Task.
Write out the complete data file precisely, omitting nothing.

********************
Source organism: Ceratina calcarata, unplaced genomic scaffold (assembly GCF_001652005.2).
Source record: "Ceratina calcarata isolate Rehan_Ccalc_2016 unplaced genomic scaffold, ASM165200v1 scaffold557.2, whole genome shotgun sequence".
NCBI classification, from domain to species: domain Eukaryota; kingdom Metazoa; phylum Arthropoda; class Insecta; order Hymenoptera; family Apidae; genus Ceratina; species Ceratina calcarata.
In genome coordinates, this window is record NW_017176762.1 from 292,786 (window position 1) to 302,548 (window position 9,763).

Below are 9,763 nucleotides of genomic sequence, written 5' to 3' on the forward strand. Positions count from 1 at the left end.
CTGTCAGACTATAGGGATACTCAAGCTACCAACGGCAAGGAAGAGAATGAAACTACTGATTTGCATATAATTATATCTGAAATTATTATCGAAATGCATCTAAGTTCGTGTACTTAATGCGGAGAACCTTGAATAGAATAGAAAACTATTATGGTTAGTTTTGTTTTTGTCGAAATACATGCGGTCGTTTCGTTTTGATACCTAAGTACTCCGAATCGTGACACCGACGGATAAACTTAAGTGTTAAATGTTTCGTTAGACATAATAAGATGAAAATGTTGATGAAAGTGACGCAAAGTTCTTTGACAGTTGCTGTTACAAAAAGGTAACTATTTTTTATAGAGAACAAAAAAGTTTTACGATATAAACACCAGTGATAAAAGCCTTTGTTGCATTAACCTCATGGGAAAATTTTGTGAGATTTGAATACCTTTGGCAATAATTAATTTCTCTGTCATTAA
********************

Source organism: Ceratina calcarata, unplaced genomic scaffold (assembly GCF_001652005.2).
Source record: "Ceratina calcarata isolate Rehan_Ccalc_2016 unplaced genomic scaffold, ASM165200v1 scaffold557.2, whole genome shotgun sequence".
NCBI classification, from domain to species: domain Eukaryota; kingdom Metazoa; phylum Arthropoda; class Insecta; order Hymenoptera; family Apidae; genus Ceratina; species Ceratina calcarata.
In genome coordinates, this window is record NW_017176762.1 from 292,786 (window position 1) to 302,548 (window position 9,763).

Below are 9,763 nucleotides of genomic sequence, written 5' to 3' on the forward strand. Positions count from 1 at the left end.
CTGTCAGACTATAGGGATACTCAAGCTACCAACGGCAAGGAAGAGAATGAAACTACTGATTTGCATATAATTATATCTGAAATTATTATCGAAATGCATCTAAGTTCGTGTACTTAATGCGGAGAACCTTGAATAGAATAGAAAACTATTATGGTTAGTTTTGTTTTTGTCGAAATACATGCGGTCGTTTCGTTTTGATACCTAAGTACTCCGAATCGTGACACCGACGGATAAACTTAAGTGTTAAATGTTTCGTTAGACATAATAAGATGAAAATGTTGATGAAAGTGACGCAAAGTTCTTTGACAGTTGCTGTTACAAAAAGGTAACTATTTTTTATAGAGAACAAAAAAGTTTTACGATATAAACACCAGTGATAAAAGCCTTTGTTGCATTAACCTCATGGGAAAATTTTGTGAGATTTGAATACCTTTGGCAATAATTAATTTCTCTGTCATTAA